The acting is pretty cool by all actors, but yes, Vin Diesel is great as Riddick with his awesome "shine-job" and Cole Hauser has to come in for a mention with his fantastic portrayal of the morally ambiguous William Johns, bounty hunter. It was Cole Hauser who was the scene stealer in my opinion - Riddick was the central male character so he didn't have to steal scenes - they were already his. Riddick and Johns were excellent characters and both actors gave talented portrayals. I was really surprised to learn that Cole Hauser was 25 in real life - he made me believe his character was a jaded 30 at the very least.
The 3 central characters (Radha Mitchell as Carolyn, Cole Hauser as Johns, and Vin Diesel as Riddick) were used to explore the theme of courage with interesting results. Personally, I would consider all three characters as brave beyond belief but I wonder whether the movie intends me to think that way - after all, all three of them do some questionable things in the name of survival.
The director of this film has a bright future - it was well done and convincing. You could see that some effects were low-budget, but they were used so well that it didn't matter. The opening scenes could be described as awesome - the lighting, Riddick's voice over, the look and feel of the pilots area - all brilliant. All in all, a great movie and definitely worth watching more than once.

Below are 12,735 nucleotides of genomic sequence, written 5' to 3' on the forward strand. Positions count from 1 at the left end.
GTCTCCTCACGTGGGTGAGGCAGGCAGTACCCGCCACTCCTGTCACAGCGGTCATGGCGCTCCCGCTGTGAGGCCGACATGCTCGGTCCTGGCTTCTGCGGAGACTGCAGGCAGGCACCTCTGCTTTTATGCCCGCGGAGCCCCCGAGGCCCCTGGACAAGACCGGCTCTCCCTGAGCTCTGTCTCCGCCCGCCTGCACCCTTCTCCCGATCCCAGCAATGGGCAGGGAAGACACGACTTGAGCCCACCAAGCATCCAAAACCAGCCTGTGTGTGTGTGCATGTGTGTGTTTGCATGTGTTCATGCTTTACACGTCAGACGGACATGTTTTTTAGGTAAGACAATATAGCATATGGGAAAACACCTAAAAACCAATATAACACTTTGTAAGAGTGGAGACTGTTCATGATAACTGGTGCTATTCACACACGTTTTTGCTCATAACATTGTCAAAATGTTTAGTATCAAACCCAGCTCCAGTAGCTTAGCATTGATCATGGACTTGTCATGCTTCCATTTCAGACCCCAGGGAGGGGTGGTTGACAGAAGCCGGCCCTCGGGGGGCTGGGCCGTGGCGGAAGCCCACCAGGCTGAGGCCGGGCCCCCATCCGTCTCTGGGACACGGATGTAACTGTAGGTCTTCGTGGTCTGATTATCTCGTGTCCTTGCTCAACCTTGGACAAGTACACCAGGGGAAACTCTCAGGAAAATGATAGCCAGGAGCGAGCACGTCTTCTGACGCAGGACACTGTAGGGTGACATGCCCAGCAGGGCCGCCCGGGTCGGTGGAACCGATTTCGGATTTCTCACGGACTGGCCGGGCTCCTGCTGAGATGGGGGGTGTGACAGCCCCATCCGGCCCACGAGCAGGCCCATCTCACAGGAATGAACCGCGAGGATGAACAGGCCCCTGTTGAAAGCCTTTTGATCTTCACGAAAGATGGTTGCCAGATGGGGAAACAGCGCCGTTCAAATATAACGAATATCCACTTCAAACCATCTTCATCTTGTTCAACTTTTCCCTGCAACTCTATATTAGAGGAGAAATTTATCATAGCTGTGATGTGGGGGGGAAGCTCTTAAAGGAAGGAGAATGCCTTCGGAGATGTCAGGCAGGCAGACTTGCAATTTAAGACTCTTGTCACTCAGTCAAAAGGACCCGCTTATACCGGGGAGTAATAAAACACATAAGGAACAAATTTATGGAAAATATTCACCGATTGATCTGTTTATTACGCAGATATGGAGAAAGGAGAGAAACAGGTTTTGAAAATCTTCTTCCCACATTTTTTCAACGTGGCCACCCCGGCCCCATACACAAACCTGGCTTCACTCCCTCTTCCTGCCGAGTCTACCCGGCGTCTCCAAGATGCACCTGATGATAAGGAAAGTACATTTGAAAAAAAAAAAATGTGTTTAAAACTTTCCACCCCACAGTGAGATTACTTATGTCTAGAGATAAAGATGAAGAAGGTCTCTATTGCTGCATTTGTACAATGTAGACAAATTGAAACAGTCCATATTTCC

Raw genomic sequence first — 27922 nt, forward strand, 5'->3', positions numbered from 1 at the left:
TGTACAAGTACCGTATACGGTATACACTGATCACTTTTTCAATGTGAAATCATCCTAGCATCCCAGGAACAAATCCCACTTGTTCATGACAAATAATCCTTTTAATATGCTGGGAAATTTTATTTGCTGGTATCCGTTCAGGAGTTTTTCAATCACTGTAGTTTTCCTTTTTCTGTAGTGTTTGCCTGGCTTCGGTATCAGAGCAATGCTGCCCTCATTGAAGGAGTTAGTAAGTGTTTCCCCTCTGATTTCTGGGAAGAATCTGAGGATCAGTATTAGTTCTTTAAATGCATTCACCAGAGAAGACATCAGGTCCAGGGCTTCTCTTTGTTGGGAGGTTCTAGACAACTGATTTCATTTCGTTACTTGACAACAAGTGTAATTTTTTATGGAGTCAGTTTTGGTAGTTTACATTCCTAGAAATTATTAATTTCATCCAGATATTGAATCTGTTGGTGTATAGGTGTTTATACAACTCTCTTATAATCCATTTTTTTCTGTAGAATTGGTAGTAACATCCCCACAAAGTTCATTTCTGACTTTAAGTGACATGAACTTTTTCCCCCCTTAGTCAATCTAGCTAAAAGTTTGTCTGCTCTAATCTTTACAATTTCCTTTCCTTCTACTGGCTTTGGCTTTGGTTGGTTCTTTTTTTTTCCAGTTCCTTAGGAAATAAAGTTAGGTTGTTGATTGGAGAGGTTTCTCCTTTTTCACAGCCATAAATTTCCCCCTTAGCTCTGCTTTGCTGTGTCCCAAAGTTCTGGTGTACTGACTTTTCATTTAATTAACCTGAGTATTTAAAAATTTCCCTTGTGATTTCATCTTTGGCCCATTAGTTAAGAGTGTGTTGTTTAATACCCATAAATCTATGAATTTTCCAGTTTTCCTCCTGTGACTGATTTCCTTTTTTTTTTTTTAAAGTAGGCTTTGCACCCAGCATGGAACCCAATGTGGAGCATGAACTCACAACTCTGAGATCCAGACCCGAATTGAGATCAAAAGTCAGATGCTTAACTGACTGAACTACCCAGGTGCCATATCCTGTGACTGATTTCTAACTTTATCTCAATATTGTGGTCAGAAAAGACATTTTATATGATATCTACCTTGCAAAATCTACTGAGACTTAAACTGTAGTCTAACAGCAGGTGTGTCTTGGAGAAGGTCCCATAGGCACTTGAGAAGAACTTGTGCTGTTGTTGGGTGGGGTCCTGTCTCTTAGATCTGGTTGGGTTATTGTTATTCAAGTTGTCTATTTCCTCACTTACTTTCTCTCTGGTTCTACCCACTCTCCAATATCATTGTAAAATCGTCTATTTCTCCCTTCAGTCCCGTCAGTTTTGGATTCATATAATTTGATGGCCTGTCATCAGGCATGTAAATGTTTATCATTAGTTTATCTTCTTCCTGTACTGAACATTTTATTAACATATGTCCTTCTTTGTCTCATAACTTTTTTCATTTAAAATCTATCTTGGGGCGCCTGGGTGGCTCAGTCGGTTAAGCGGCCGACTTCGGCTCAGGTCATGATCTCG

on October 29, 2000
Pitch black is easily one of my favourite sci fi films, as it combines more than just the typical 'kill/run from the aliens' scenario, it actually has good characters, and a few surprises. The plot is as basic as any other sci fi flick: a ship crash lands on a deserted planet. It's passengers include a dead captain, the pilot forced into command, a cop, a religious man, a few children, and a deadly prisoner, who makes a hasty retreat from the ship shortly after the crash. During their search for water while bearing the heat of the 3 suns that scorch the planet, the group comes across many skeletons and a tiny ship, that only needs a bit of fixing up to leave. But the escaped convict and whatever lives underground in the darkness has other plans. This movie has a lot going for it, especially the great acting from it's stars Vin Diesel, the underrated Keith David, and the beautiful Radha Mitchell. The special effects are great as well. The violence is a little weak (although women and children are not spared), but it's enough. As for the dvd itself, i was very surprised. Most of the time movies set in darkness are very fuzzy looking (like the horrible transfer of The Relic), but there were only a few moments in Pitch Black where it looked mildly grainy. The special features of the disc aren't very special, but i'm happy with what was included. It could have been worse, and had just a trailer with it. Bottom line: awesome movie, awesome transfer, and good dvd features.